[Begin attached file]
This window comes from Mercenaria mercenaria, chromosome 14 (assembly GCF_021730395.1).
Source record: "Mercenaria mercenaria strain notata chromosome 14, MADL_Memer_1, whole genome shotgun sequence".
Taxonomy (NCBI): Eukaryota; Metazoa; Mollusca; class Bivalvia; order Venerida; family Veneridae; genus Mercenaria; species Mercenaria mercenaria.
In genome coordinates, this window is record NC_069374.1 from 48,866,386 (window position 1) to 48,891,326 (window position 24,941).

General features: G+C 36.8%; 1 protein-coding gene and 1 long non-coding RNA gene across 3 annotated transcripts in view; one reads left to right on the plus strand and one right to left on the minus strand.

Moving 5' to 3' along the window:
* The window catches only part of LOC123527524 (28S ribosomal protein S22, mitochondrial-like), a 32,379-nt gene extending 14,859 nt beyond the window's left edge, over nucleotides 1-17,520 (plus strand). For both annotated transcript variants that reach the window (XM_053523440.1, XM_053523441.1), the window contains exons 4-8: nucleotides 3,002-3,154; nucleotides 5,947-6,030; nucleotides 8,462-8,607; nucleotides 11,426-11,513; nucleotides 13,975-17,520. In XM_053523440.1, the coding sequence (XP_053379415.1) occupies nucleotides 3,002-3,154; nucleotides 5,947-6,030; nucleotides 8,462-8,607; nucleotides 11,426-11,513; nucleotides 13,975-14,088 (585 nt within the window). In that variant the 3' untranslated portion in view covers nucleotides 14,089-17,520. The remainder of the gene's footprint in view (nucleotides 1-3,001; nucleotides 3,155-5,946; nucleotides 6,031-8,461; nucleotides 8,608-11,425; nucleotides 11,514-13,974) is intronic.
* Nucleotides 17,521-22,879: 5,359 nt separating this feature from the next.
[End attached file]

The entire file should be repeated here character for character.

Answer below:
This window comes from Mercenaria mercenaria, chromosome 14 (assembly GCF_021730395.1).
Source record: "Mercenaria mercenaria strain notata chromosome 14, MADL_Memer_1, whole genome shotgun sequence".
Taxonomy (NCBI): Eukaryota; Metazoa; Mollusca; class Bivalvia; order Venerida; family Veneridae; genus Mercenaria; species Mercenaria mercenaria.
In genome coordinates, this window is record NC_069374.1 from 48,866,386 (window position 1) to 48,891,326 (window position 24,941).

General features: G+C 36.8%; 1 protein-coding gene and 1 long non-coding RNA gene across 3 annotated transcripts in view; one reads left to right on the plus strand and one right to left on the minus strand.

Moving 5' to 3' along the window:
* The window catches only part of LOC123527524 (28S ribosomal protein S22, mitochondrial-like), a 32,379-nt gene extending 14,859 nt beyond the window's left edge, over nucleotides 1-17,520 (plus strand). For both annotated transcript variants that reach the window (XM_053523440.1, XM_053523441.1), the window contains exons 4-8: nucleotides 3,002-3,154; nucleotides 5,947-6,030; nucleotides 8,462-8,607; nucleotides 11,426-11,513; nucleotides 13,975-17,520. In XM_053523440.1, the coding sequence (XP_053379415.1) occupies nucleotides 3,002-3,154; nucleotides 5,947-6,030; nucleotides 8,462-8,607; nucleotides 11,426-11,513; nucleotides 13,975-14,088 (585 nt within the window). In that variant the 3' untranslated portion in view covers nucleotides 14,089-17,520. The remainder of the gene's footprint in view (nucleotides 1-3,001; nucleotides 3,155-5,946; nucleotides 6,031-8,461; nucleotides 8,608-11,425; nucleotides 11,514-13,974) is intronic.
* Nucleotides 17,521-22,879: 5,359 nt separating this feature from the next.